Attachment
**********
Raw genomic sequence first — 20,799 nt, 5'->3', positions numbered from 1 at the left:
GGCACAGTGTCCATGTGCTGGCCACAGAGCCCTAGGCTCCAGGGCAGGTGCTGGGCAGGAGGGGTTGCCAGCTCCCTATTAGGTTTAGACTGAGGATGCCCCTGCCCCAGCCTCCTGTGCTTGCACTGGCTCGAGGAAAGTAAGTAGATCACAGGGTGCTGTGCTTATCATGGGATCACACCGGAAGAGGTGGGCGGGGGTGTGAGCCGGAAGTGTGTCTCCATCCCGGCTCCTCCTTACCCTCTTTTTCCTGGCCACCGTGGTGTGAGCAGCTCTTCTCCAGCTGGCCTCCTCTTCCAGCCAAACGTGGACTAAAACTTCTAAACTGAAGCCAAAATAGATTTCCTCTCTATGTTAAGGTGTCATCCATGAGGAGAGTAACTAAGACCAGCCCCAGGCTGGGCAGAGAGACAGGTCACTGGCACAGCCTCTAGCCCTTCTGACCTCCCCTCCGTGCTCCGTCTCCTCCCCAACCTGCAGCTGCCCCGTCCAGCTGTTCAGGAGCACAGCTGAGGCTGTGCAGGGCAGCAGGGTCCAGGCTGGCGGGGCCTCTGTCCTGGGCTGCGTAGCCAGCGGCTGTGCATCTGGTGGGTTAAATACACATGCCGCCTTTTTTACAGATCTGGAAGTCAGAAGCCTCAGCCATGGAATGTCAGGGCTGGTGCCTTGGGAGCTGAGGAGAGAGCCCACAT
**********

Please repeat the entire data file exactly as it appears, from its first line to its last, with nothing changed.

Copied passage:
Raw genomic sequence first — 20,799 nt, 5'->3', positions numbered from 1 at the left:
GGCACAGTGTCCATGTGCTGGCCACAGAGCCCTAGGCTCCAGGGCAGGTGCTGGGCAGGAGGGGTTGCCAGCTCCCTATTAGGTTTAGACTGAGGATGCCCCTGCCCCAGCCTCCTGTGCTTGCACTGGCTCGAGGAAAGTAAGTAGATCACAGGGTGCTGTGCTTATCATGGGATCACACCGGAAGAGGTGGGCGGGGGTGTGAGCCGGAAGTGTGTCTCCATCCCGGCTCCTCCTTACCCTCTTTTTCCTGGCCACCGTGGTGTGAGCAGCTCTTCTCCAGCTGGCCTCCTCTTCCAGCCAAACGTGGACTAAAACTTCTAAACTGAAGCCAAAATAGATTTCCTCTCTATGTTAAGGTGTCATCCATGAGGAGAGTAACTAAGACCAGCCCCAGGCTGGGCAGAGAGACAGGTCACTGGCACAGCCTCTAGCCCTTCTGACCTCCCCTCCGTGCTCCGTCTCCTCCCCAACCTGCAGCTGCCCCGTCCAGCTGTTCAGGAGCACAGCTGAGGCTGTGCAGGGCAGCAGGGTCCAGGCTGGCGGGGCCTCTGTCCTGGGCTGCGTAGCCAGCGGCTGTGCATCTGGTGGGTTAAATACACATGCCGCCTTTTTTACAGATCTGGAAGTCAGAAGCCTCAGCCATGGAATGTCAGGGCTGGTGCCTTGGGAGCTGAGGAGAGAGCCCACAT